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Experts split on COVID-19 vaccine mandate for federal workers, travellers

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experts-split-on-covid-19-vaccine-mandate-for-federal-workers,-travellers

As Canada prepares to enforce mandatory COVID-19 vaccinations for all federal workers and travellers by this fall, experts are divided on the issue — with some pointing to its implementation as the right move forward while others say it is a step backward for Canadians’ fundamental rights.

Their comments come after the federal government on Friday announced mandatory vaccines for all workers in the federal sector by fall. The mandate also extends to travellers on commercial flights, as well as interprovincial trains and cruises.

“This is the best way to end the pandemic and allow the economy to safely remain open,” Intergovernmental Affairs Minister Dominic LeBlanc told reporters at a news conference Friday.

Nearly half a million people currently work for the federal government, Crown corporations or federal police forces like the RCMP or military. Almost a million more work in other federally regulated industries.

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The idea to specifically make vaccinations mandatory for so many people appears “very troubling” to Christine Van Geyn, litigation director at The Canadian Constitution Foundation.

According to her, restricting Canadians’ movement across provinces would infringe on their charter protected rights.

“In our view, this is playing politics with our fundamental rights,” said Van Geyn.

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“I think vaccines are safe and effective, I think most people should get vaccinated, but is the government planning on creating exemptions for people who can’t get vaccinated for medical or conscientious or religious reasons?”

Transport Minister Omar Alghabra, who spoke at the same press conference, also confirmed a vaccine mandate for federal transport workers by the fall as well.

“No later than the end of October, the government of Canada will require employees in the federally regulated air, rail and marine transport sectors to be vaccinated,” he said.

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According to LeBlanc, testing and screening measures for those who can’t be vaccinated due to medical reasons will be put into place, but did not add anything further on how they will deal with federal workers who don’t want to get vaccinated.

Though, according to Van Geyn, how the government would provide such exemptions — on both the federal and provincial level — is still pretty unclear at this point.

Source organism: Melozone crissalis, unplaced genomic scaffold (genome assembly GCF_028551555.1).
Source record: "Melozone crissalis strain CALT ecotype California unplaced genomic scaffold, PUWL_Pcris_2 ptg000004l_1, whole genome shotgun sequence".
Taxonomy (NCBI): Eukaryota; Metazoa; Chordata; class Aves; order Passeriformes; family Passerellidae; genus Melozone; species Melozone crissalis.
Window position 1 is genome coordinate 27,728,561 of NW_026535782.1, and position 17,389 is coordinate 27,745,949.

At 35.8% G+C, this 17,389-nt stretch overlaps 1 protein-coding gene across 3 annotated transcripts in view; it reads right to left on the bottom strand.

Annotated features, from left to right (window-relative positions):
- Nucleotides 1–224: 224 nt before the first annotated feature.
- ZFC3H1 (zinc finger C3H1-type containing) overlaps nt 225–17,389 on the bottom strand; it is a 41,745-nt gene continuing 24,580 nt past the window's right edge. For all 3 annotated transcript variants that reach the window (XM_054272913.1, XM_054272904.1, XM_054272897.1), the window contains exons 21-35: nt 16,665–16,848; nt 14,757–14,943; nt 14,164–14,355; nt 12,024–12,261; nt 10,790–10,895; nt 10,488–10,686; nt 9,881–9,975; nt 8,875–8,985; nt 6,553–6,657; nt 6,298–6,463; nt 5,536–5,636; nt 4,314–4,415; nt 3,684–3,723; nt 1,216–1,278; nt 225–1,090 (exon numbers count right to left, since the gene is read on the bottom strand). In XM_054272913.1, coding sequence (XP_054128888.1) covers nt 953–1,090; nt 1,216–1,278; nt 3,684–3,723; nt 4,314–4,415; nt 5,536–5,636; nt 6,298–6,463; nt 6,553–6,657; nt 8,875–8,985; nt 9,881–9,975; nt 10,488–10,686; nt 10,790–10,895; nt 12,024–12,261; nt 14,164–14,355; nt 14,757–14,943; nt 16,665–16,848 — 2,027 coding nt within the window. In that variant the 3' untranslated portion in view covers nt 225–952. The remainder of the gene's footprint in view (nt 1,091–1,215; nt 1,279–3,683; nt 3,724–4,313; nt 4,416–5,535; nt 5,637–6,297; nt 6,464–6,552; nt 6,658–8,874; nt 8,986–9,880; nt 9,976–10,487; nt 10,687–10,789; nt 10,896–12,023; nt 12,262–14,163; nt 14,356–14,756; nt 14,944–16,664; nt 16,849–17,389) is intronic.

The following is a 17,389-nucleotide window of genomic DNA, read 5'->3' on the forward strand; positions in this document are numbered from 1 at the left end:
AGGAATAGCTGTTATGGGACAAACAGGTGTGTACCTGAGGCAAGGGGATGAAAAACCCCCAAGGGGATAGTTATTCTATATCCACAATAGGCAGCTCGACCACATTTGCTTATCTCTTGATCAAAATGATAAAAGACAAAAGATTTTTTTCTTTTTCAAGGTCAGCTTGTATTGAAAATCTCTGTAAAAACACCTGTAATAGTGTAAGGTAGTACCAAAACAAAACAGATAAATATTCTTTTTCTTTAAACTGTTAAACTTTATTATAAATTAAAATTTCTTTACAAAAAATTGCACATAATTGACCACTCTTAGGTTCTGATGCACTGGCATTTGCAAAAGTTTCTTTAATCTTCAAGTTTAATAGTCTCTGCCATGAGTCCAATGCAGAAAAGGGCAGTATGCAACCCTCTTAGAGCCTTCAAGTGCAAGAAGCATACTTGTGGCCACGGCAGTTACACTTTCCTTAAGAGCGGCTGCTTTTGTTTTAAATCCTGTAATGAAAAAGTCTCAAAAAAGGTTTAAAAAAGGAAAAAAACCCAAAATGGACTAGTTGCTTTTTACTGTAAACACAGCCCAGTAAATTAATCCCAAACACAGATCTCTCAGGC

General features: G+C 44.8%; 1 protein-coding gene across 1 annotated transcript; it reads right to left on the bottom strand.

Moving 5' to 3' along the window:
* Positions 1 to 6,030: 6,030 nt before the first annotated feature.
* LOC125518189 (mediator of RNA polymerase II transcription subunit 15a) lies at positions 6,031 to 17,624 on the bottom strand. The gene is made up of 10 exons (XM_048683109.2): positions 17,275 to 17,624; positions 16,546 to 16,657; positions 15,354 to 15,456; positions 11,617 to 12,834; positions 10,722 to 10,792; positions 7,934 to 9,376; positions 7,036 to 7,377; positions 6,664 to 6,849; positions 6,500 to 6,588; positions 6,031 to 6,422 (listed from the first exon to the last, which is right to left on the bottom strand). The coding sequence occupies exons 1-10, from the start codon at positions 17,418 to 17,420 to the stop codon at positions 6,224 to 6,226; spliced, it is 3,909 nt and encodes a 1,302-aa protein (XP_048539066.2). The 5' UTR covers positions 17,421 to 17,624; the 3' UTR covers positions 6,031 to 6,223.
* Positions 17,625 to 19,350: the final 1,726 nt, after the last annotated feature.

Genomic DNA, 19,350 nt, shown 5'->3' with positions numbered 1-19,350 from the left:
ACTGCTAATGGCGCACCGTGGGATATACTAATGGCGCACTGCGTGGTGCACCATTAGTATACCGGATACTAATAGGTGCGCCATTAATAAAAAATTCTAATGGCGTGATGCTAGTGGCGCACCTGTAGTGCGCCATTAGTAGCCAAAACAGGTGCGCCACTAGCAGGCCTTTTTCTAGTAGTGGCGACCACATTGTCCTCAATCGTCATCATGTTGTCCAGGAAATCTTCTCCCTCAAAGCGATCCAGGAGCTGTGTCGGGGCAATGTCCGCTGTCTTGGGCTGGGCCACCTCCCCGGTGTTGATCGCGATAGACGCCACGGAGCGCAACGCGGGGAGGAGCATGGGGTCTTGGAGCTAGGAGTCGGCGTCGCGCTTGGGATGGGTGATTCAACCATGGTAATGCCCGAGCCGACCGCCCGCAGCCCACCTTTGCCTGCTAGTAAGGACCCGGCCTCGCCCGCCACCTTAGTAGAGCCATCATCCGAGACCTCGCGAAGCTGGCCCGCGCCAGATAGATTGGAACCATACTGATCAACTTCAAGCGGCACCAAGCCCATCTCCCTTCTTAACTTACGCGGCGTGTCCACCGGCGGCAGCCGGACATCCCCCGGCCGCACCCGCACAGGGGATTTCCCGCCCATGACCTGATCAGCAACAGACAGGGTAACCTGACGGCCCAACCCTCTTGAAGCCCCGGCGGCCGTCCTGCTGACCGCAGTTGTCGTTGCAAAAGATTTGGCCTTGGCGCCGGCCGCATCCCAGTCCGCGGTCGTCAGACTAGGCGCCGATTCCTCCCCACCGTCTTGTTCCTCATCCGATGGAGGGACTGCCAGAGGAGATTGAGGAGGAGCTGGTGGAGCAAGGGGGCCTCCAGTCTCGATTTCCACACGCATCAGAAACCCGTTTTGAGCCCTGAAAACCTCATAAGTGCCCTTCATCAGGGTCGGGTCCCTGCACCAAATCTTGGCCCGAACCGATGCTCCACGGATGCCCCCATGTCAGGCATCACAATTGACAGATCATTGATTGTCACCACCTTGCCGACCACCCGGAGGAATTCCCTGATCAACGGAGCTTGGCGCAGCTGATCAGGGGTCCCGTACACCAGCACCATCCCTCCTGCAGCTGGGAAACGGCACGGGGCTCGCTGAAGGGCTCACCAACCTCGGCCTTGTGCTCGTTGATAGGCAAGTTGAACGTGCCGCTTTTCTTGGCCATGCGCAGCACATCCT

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“There’s a lot of a lack of clarity, and in my mind, this is just purely politics,” said Van Geyn.

LeBlanc’s announcement comes amid moves from other provinces to introduce vaccine passports within their jurisdictions, and just ahead of the prime minister calling a fall federal election — the latter of which will see the topic of mandatory vaccines as a major bucket issue.

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Manitoba and Quebec are now set to enforce vaccine passports within the next few months. Other provinces are still undecided at this point, though Ontario and Alberta have expressed their intention to not implement provincially regulated vaccine passports for use in public places.

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Over the last week, a plethora of post-secondary institutions have rallied around the idea of mandatory vaccines as well — announcing that students would need to be vaccinated to attend classes on campus by the fall semester.

University of Saskatchewan Professor and infectious diseases physician Dr. Alexander Wong told Global News on Friday that the federal government’s announcement to mandate vaccines for travellers and workers is a step in the right direction.

Though it still isn’t clear how the system will exempt some Canadians who are not able to get vaccinated or what will happen to kids under 12 — an age group still not approved to take the vaccine — Wong said that he was happy to hear that the government is willing to collaborate with several groups to “ensure that this is done in a way that’s fair and appropriate and safe for everybody.”

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“I think we’ve seen the public sentiment around this entire topic of mandatory vaccination shift dramatically, just in the last couple of weeks,” said Wong.

The federal government had previously resisted the idea of federally mandated vaccine passports several months ago, but adjusted their stance on the issue as the landscape turned more in favour of its use, LeBlanc said.

Businesses, labour groups and public health experts have also pointed to the use of vaccine passports as a way for economies to open and avoid renewed lockdowns amid the recent Delta variant-driven surge of COVID-19 across the country.

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Many organizations have come out in support of the COVID-19 vaccine mandate, including unions and groups based in the public service, medical and transport industries.

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Wong said that these types of mandates are essentially going to push a large chunk of people who are sitting on the fence about getting vaccinated to get their shot.

“It’s just going to push people to get it done and that’s what we need — especially now as Delta is obviously up ticking around most parts of Canada,” said Wong.

“And the quicker that we can get vaccine into arms again, the quicker that we’re going to be able to keep everyone safe.”

— With files from Twinkle Ghosh

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© 2021 Global News, a division of Corus Entertainment Inc.

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